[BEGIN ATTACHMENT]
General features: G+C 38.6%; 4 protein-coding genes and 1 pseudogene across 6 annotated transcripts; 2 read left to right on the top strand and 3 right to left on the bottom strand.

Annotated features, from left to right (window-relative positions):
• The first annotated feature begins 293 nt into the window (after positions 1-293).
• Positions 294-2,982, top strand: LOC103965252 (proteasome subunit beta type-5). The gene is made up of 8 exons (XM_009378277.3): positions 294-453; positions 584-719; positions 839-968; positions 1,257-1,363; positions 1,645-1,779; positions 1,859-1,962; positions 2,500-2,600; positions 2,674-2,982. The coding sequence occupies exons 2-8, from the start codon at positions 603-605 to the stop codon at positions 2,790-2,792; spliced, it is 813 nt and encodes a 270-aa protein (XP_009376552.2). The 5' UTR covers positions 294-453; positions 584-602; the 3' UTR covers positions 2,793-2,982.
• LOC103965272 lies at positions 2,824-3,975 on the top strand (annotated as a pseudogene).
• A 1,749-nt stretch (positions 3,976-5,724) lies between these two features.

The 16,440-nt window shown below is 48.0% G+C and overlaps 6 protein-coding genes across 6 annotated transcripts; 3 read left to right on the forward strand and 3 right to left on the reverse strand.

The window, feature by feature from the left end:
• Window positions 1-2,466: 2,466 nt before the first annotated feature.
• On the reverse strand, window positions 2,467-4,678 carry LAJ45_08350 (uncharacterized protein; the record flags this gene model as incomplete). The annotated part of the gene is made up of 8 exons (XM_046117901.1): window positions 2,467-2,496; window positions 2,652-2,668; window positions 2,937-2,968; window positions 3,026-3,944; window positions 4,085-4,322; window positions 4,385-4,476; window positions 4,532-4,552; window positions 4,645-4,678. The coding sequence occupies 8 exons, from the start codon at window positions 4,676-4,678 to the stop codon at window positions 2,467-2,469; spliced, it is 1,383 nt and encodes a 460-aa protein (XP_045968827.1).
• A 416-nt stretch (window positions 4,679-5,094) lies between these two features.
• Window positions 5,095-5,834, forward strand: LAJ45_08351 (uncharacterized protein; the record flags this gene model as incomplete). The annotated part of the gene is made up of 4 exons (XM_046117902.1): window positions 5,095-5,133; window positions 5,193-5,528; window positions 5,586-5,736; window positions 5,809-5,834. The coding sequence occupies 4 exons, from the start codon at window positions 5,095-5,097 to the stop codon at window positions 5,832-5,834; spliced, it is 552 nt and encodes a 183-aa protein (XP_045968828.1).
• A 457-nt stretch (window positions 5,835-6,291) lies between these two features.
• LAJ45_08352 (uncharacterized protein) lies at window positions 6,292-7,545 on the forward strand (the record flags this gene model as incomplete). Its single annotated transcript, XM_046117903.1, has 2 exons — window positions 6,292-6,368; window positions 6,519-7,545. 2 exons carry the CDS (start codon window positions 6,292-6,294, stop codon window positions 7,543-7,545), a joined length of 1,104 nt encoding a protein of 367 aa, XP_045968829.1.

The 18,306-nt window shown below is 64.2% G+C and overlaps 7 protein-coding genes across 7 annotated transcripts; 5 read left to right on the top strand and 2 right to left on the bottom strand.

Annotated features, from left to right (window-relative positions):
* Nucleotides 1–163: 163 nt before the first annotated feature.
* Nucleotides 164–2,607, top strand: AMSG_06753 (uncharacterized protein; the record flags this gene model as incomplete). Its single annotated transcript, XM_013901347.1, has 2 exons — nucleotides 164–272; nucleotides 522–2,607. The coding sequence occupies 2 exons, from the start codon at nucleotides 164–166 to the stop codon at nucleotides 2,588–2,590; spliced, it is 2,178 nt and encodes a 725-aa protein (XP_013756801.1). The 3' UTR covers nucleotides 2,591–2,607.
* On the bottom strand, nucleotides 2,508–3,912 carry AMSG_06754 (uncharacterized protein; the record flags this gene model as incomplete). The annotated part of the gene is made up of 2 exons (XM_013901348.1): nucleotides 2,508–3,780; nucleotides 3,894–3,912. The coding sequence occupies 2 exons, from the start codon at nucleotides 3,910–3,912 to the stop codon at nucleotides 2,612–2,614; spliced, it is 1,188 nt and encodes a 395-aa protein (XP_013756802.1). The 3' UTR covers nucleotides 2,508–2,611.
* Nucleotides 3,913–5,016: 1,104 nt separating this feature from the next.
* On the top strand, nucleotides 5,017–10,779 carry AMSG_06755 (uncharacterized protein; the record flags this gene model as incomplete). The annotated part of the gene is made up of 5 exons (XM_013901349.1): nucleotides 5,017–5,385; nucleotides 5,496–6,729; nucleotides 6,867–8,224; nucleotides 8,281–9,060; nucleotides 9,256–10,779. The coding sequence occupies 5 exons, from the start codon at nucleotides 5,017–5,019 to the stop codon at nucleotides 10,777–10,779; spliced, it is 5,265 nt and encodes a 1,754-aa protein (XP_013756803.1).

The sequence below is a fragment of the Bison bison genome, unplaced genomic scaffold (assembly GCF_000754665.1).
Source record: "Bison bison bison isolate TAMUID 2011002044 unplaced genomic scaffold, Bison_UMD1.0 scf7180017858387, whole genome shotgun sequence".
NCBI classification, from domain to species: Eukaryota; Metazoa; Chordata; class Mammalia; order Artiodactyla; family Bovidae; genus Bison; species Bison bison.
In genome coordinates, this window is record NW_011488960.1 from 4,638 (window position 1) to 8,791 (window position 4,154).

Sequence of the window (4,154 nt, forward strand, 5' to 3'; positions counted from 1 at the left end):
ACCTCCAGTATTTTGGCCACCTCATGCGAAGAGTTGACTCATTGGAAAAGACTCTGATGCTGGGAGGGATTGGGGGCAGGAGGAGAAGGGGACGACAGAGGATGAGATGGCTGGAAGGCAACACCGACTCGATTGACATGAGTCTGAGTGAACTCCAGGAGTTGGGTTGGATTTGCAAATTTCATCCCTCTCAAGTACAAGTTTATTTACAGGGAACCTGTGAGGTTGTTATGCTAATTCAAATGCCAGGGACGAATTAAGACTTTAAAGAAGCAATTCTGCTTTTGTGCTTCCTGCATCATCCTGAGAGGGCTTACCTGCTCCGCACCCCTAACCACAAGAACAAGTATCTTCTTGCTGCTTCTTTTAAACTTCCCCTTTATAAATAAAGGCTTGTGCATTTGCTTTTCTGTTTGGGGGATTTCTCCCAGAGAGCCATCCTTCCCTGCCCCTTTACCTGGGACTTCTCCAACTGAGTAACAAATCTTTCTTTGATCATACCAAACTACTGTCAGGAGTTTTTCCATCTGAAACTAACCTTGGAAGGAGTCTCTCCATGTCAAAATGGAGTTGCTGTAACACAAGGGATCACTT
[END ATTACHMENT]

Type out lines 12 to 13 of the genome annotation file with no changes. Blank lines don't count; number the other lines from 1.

• Window positions 5,095-5,834, forward strand: LAJ45_08351 (uncharacterized protein; the record flags this gene model as incomplete). The annotated part of the gene is made up of 4 exons (XM_046117902.1): window positions 5,095-5,133; window positions 5,193-5,528; window positions 5,586-5,736; window positions 5,809-5,834. The coding sequence occupies 4 exons, from the start codon at window positions 5,095-5,097 to the stop codon at window positions 5,832-5,834; spliced, it is 552 nt and encodes a 183-aa protein (XP_045968828.1).
• A 457-nt stretch (window positions 5,835-6,291) lies between these two features.